While solving enterprise problems with grassroots methods is exciting, these contracts aren’t necessarily ready for enterprise prime time. For one, the most accurate model submitted to the competition required more computing power than the network had available. Oppenheimer expects that problem will be solved in time, since other companies are relying on Ethereum to provide compute power for their applications as well. If the network’s compute capacity doesn’t scale up, that’s a problem for the whole application ecosystem built on top of the cryptocurrency.
What’s more, while trustless transactions are commonplace for cryptocurrency fans, there’s a big difference between buying a box of chocolate or digital asset and acquiring new code for a critical enterprise system. Companies will need the ability to verify the code that they’re given and be comfortable with the nature of the transaction before this can work. Training data for the contest is stored with the DanKu contract and publicly available, so it won’t be a good fit for personally identifiable data that cannot be safely or effectively anonymized and other information businesses want to keep private.
There’s also the matter of popularity – the contracts are still new to the market, and companies might not find the right AI experts to help them with their needs. But in the event nobody submits to a DanKu contract, or the submissions don’t meet a company’s accuracy threshold, all the ether is returned to the contract owner at the conclusion of the contest.
Ether’s price volatility poses another risk. The creator of a DanKu contract places the reward in escrow for the duration of the contest (so AI experts can ensure they’ll get paid), which means the currency could end up worth more or less than a company expected to initially pay out.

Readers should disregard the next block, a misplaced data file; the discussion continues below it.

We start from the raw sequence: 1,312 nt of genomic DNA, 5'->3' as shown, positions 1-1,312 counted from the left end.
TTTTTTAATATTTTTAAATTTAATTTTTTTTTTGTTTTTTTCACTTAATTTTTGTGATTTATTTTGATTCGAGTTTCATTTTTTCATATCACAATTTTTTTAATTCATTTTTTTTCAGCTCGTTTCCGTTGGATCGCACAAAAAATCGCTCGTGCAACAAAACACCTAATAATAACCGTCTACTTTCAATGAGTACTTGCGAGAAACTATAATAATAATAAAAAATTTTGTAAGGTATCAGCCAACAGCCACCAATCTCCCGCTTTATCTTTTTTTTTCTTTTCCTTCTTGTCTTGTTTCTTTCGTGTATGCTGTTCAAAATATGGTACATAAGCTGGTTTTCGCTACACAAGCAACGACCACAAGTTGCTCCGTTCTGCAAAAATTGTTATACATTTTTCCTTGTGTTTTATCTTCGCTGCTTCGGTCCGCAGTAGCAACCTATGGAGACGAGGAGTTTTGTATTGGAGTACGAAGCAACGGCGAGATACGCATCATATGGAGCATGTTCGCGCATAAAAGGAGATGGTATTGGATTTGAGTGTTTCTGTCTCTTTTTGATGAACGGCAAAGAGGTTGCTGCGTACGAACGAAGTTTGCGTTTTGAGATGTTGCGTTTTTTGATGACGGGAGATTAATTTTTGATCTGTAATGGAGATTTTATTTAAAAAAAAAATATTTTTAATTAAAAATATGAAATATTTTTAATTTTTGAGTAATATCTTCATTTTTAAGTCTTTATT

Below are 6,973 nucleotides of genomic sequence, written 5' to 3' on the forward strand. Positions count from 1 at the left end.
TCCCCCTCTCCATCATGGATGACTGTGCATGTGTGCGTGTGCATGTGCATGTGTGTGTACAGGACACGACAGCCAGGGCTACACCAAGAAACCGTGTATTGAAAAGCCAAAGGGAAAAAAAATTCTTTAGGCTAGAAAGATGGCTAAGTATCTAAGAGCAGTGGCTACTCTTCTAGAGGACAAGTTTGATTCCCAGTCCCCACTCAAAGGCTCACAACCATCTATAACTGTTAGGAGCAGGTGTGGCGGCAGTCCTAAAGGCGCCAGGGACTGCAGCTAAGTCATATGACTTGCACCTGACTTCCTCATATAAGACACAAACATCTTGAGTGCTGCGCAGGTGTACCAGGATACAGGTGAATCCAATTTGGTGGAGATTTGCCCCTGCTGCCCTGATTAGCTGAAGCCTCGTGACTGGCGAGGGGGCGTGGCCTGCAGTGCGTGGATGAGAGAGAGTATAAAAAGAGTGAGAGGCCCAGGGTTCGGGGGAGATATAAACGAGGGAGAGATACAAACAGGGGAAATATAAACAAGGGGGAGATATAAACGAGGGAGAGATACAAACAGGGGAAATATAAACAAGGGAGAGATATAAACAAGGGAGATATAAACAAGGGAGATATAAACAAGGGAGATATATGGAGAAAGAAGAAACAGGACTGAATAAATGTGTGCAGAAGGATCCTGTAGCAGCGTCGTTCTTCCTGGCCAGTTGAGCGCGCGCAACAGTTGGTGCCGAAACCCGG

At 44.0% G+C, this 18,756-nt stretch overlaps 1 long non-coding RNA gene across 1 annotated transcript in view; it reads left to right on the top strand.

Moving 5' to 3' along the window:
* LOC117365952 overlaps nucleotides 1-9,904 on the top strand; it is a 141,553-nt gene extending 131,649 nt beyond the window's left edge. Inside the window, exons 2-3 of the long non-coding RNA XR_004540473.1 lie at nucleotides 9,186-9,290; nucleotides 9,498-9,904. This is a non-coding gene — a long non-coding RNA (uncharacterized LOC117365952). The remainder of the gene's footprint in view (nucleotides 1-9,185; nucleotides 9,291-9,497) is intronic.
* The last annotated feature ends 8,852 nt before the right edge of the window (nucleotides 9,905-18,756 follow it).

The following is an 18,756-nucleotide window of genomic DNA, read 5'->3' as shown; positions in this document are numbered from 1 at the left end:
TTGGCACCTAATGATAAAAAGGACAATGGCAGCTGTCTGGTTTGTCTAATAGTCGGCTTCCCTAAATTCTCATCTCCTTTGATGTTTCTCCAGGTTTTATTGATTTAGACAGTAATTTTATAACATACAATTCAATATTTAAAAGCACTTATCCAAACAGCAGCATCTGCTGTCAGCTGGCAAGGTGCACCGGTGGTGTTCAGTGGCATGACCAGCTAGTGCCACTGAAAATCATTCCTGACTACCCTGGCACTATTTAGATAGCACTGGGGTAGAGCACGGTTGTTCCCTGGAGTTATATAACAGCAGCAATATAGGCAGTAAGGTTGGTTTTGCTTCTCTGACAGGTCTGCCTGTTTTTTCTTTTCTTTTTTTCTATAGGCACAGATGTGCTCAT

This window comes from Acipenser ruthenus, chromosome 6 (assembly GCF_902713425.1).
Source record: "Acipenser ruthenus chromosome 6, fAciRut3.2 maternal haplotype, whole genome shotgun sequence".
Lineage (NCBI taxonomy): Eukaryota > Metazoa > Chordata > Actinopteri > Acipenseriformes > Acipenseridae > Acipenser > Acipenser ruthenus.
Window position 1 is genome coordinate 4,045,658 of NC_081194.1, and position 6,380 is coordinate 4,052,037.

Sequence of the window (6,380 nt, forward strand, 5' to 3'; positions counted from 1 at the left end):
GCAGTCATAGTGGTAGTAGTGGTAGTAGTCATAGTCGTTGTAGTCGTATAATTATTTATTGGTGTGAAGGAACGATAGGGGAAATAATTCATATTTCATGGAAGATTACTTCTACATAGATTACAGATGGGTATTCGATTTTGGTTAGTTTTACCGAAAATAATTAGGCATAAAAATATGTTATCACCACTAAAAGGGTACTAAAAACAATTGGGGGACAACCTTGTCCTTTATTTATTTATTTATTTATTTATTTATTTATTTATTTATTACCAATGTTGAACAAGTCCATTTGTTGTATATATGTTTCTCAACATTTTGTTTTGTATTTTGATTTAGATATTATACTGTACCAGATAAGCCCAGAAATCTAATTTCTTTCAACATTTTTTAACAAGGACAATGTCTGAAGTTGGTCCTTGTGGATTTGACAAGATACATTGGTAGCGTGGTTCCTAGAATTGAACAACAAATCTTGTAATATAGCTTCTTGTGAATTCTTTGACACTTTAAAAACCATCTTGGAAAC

Finally, it’s worth considering that this isn’t a tool for AI novices. Conducting a competition requires a clear grasp of the problem at hand, a strong definition of what constitutes success, the ability to describe all of that in a smart contract and the ability to deploy and operate the resulting model. (Algorithmia builds software that lets companies deploy and operate AI models, which is why the company released these contracts to the world.)
In other words, using DanKu contracts can give companies a boost to their existing capabilities, but it isn’t a way to figure out how to integrate AI into a business or launch new AI capabilities.
In the not-too-distant future, it’s possible we’ll see these contracts used as a method of automated improvement for AI systems. For example, a machine learning-based system could notice that it’s underperforming on a problem and solicit a solution through a DanKu contract (or another similar mechanism). That contract could get answered by other autonomous systems watching for challenges that meet their skillsets.
But that sort of autonomous self improvement is still a pipe dream at this point. Still, it’s interesting to consider how the decentralized power of the blockchain may just solve the machine learning talent shortage in the near term.
About the author
Blair Hanley Frank is a technology analyst covering cloud computing, application development modernization, AI, and the modern workplace.